From 8:46 to 10:28
102 Minutes: The Untold Story of the Fight to Survive Inside the Twin Towers
By Jim Dwyer ’80JRN and Kevin Flynn ’79JRN (Times Books, 2005. 352 pages, $26)s

By Marcus Tonti

Even if you visit the World Trade Center site and see for yourself the 16 acres of bedrock laid bare to the sky, it can still be difficult to grasp the enormity of the events of September 11, 2001. From the global to the local, so much can be traced back to that day — the altered geopolitical landscape that led the United States into two wars, the ambitious but often contentious plans to rebuild, and, of course, the loss of loved ones by countless families.

In 102 Minutes Jim Dwyer ’80JRN and Kevin Flynn ’79JRN of The New York Times tell the harrowing story of that terrible morning — from the inside. The authors conducted hundreds of interviews with survivors, rescuers, and family members of victims and collected thousands of pages of oral histories, transcripts of emergency radio transmissions, and, most heart-wrenchingly of all, e-mails and phone messages left by those who didn’t make it out. From their research, Dwyer and Flynn meticulously reconstruct the paths of several dozen people, including a Port Authority staffer, who were in the two towers that day. The result is a discomfiting, gripping narrative:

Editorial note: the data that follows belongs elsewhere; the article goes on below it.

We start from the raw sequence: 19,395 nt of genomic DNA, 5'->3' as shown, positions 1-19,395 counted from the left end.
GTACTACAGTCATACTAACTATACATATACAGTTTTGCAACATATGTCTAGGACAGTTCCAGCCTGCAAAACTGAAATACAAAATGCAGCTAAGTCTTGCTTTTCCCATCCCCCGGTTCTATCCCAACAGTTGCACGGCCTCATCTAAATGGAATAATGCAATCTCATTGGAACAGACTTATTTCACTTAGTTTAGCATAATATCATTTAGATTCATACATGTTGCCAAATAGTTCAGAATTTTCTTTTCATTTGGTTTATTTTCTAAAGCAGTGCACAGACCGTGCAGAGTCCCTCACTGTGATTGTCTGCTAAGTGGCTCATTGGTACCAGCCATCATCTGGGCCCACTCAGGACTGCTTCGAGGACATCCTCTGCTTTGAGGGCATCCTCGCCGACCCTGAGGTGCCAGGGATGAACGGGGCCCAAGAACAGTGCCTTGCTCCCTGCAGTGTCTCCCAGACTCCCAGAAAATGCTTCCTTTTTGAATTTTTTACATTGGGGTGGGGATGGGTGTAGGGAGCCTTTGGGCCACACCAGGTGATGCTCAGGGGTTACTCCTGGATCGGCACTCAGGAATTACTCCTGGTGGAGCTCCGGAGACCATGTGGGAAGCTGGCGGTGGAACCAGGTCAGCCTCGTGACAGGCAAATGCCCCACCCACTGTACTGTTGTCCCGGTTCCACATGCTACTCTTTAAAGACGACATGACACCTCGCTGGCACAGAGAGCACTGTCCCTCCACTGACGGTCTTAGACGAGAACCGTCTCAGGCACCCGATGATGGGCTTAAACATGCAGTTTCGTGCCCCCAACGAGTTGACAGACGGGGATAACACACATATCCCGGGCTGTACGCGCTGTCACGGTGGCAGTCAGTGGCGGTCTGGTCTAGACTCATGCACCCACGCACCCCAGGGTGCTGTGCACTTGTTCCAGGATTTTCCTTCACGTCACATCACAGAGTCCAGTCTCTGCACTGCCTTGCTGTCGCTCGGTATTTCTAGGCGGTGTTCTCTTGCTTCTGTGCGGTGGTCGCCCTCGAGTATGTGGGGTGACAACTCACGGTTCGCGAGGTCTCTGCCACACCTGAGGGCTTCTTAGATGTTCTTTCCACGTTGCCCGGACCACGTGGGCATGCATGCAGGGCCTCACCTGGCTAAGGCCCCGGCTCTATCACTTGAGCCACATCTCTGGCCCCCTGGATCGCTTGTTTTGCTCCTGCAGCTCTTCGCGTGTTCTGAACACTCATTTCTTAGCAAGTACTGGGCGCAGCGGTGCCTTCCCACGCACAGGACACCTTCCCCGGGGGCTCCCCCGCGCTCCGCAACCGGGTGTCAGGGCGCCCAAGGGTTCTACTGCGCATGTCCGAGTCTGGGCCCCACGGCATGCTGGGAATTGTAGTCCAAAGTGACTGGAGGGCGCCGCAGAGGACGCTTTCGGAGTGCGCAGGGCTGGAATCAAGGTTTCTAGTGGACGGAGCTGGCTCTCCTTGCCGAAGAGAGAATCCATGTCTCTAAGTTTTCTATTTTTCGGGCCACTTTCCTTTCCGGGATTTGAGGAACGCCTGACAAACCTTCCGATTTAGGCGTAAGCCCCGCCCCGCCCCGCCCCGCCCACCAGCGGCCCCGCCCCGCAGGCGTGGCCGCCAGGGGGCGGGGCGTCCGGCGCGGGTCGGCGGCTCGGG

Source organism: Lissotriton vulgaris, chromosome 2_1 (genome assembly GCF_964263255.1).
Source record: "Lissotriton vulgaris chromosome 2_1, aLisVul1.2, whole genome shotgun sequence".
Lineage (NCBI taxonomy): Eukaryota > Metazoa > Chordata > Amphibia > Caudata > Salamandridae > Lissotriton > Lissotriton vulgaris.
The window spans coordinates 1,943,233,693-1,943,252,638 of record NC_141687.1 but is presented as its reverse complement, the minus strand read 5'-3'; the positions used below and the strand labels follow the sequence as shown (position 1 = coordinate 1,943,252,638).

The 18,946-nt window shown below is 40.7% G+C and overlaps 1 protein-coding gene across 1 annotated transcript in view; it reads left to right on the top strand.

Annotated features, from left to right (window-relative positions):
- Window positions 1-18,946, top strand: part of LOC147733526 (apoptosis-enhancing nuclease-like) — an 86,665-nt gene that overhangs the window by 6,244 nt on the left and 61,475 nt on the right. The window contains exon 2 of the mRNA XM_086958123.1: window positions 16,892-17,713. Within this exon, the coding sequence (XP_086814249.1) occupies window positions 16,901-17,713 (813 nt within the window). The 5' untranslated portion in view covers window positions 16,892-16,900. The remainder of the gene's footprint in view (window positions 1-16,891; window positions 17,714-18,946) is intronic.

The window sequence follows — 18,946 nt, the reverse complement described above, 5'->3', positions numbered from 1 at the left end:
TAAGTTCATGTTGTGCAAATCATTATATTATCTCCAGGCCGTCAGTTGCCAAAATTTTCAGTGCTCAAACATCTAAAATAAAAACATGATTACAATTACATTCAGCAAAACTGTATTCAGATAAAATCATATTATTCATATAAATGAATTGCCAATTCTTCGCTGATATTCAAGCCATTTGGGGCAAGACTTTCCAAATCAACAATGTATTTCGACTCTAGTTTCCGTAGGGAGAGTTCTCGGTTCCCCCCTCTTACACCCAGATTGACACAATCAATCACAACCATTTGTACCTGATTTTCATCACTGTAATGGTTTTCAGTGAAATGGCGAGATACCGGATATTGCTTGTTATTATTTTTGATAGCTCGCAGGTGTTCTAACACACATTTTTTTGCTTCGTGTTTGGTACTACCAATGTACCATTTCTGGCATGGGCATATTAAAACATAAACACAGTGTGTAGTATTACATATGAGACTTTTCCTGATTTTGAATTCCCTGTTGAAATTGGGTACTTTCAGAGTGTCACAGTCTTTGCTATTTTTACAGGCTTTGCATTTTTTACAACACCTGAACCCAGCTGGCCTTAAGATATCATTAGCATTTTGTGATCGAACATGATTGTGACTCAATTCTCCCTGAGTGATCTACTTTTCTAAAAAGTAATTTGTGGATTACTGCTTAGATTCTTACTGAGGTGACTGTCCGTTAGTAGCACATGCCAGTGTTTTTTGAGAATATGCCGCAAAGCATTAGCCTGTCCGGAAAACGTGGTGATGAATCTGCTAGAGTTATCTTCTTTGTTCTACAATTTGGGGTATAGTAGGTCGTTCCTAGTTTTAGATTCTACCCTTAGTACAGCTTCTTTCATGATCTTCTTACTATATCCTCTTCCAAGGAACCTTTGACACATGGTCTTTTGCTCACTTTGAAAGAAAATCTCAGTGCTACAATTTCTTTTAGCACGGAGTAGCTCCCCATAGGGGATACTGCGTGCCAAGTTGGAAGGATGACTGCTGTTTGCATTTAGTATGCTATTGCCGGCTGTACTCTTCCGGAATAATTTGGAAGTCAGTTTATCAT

“Now, a few seconds after the plane’s impact, Elaine Duch, a member of the Port Authority staff, wandered the 88th floor, dazed, charred, her clothes nearly burnt off her. She had been getting off the elevator when the fireball of fuel blew through the shaft, the flames shooting out of any opening to gulp oxygen. The ceilings had collapsed in the hallways. Out of their offices and cubicles, men and women were swarming. Where the elevators had been were now two gaping holes. At least two or three stairways were either in flames or filled with smoke.”